Expanding on that idea, Bernstein then demonstrated how chasing lower housing costs out away from a city's center could actually wind up crippling a household's financial flexibility. Since transportation costs are largely a function of the distance one lives from work, social and educational opportunities, the two expenses ought to be looked at together, and Bernstein showed that in a "Drive Til You Qualify" market -- areas that are chiefly auto-dependent -- a commitment to suburban and exurban life is also a commitment to increased transportation expenses.

Bernstein demonstrated that, on average, a household saving $6k in monthly housing costs ends up sinking up 77% of their income into housing and transport, combined. Spend that extra $6,000 to live closer to where you learn, work and play, and the average household could end up with over 50% of their income still in their pockets -- money which can then spur growth in a diverse local economy. Preemptively addressing the mass-transit critic, who might scoff at New Urbanist cities such as Portland, Bernstein quipped, "People who maybe don't travel a lot think, Oh, Portland, they're a 'fuzzy' kind of people. Well, yeah: they're fuzzy all the way to the bank."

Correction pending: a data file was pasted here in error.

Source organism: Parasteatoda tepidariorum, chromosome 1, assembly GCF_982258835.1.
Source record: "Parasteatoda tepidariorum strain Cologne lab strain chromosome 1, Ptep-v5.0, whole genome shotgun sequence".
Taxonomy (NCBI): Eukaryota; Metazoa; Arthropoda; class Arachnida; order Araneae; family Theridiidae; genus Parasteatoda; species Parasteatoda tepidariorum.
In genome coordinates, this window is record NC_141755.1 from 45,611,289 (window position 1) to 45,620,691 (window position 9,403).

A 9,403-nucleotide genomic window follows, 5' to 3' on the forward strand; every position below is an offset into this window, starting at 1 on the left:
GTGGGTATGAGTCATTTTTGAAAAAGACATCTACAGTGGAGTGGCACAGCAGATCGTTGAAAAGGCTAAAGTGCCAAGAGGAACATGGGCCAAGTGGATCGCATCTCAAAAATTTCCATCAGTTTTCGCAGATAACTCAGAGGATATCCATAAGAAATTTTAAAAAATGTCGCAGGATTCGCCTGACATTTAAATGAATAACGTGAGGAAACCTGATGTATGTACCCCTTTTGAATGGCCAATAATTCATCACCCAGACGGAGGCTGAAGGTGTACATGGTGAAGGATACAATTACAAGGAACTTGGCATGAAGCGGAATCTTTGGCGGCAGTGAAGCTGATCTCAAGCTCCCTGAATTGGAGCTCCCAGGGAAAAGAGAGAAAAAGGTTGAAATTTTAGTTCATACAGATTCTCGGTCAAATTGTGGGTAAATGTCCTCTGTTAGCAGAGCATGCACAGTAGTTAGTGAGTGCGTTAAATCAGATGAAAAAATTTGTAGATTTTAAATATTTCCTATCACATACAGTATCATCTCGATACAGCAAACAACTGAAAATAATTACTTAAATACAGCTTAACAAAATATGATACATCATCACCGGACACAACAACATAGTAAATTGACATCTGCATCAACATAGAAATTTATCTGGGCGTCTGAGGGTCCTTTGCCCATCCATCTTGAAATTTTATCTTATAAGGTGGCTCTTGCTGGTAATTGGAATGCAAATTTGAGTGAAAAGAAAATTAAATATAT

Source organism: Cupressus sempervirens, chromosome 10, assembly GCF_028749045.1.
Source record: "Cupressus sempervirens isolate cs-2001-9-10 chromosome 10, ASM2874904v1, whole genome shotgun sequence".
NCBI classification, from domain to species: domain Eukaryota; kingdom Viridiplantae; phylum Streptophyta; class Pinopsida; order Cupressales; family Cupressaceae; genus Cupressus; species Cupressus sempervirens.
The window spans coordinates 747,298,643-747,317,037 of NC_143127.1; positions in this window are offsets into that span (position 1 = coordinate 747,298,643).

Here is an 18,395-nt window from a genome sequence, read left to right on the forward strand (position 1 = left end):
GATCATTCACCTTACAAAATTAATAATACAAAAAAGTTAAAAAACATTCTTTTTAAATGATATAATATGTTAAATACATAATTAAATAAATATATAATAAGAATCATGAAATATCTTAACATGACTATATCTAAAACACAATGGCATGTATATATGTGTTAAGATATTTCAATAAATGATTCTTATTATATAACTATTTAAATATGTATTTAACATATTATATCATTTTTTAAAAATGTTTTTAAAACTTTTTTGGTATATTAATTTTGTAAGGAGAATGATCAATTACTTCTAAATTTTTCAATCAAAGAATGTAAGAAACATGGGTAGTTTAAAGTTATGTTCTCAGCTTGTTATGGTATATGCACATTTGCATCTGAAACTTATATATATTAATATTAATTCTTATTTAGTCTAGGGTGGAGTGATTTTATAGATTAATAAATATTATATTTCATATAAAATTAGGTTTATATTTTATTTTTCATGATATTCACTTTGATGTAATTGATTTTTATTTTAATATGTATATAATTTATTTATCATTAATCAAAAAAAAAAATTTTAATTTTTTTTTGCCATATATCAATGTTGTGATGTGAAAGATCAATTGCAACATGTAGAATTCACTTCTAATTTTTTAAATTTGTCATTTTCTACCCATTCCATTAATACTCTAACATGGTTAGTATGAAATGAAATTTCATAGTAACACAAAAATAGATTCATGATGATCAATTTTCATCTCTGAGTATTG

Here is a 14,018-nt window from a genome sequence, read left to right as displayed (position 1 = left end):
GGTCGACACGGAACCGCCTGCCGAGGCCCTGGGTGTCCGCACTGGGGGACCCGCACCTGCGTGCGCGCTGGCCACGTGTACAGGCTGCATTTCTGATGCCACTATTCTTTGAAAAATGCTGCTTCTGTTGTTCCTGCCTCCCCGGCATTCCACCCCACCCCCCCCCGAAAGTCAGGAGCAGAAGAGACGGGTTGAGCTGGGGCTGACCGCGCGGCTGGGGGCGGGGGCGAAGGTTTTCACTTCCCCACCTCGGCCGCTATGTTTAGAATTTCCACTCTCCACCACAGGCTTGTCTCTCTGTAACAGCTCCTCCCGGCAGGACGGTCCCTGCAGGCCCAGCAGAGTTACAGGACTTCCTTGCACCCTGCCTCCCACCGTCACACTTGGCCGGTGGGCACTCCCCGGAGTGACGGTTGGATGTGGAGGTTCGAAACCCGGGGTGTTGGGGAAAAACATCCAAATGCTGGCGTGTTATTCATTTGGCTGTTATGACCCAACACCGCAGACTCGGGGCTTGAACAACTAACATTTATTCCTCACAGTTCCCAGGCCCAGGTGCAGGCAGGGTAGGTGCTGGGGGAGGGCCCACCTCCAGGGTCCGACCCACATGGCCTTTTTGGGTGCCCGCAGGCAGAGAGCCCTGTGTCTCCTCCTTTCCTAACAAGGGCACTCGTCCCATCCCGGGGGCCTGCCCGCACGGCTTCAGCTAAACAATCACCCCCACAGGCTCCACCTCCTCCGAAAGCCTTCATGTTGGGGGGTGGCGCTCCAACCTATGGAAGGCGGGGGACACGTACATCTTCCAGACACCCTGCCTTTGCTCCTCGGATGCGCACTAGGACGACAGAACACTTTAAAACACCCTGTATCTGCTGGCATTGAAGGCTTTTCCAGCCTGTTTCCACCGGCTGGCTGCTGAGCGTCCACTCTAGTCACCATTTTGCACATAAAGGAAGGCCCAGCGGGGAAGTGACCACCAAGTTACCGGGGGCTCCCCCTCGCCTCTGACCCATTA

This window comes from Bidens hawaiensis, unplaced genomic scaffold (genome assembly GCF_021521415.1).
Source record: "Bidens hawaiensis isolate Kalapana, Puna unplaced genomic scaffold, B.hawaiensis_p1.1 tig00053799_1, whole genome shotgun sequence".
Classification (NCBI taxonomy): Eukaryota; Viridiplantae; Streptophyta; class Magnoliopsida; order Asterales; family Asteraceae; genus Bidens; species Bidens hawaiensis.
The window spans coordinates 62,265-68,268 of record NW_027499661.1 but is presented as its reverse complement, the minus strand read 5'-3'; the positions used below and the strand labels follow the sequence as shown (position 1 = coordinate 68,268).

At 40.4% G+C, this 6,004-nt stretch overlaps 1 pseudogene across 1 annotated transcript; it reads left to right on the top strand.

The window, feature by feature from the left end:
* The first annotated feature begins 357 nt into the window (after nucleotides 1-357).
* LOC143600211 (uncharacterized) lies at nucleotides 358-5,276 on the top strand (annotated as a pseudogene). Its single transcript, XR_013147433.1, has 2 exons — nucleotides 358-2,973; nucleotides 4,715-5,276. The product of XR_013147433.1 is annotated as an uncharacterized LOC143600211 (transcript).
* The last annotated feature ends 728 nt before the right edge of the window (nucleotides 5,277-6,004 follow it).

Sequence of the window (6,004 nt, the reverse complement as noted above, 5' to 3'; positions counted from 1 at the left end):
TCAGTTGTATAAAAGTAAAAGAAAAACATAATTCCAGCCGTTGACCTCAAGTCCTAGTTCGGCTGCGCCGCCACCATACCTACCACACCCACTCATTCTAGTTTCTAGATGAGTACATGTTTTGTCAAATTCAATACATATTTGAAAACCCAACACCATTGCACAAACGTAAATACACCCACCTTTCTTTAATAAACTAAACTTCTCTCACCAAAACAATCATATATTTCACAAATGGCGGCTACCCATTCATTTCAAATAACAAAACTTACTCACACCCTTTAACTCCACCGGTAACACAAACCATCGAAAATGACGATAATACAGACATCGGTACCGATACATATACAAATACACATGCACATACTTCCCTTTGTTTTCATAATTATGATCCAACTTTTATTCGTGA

After Bernstein spoke, citizens weighed in on the Project Elements in their respective small groups, offering opinions on how initiatives should be prioritized, and brainstorming ways to achieve goals such as being "a city with inviting and engaging public spaces" and having "economically diverse, mixed-income neighborhoods."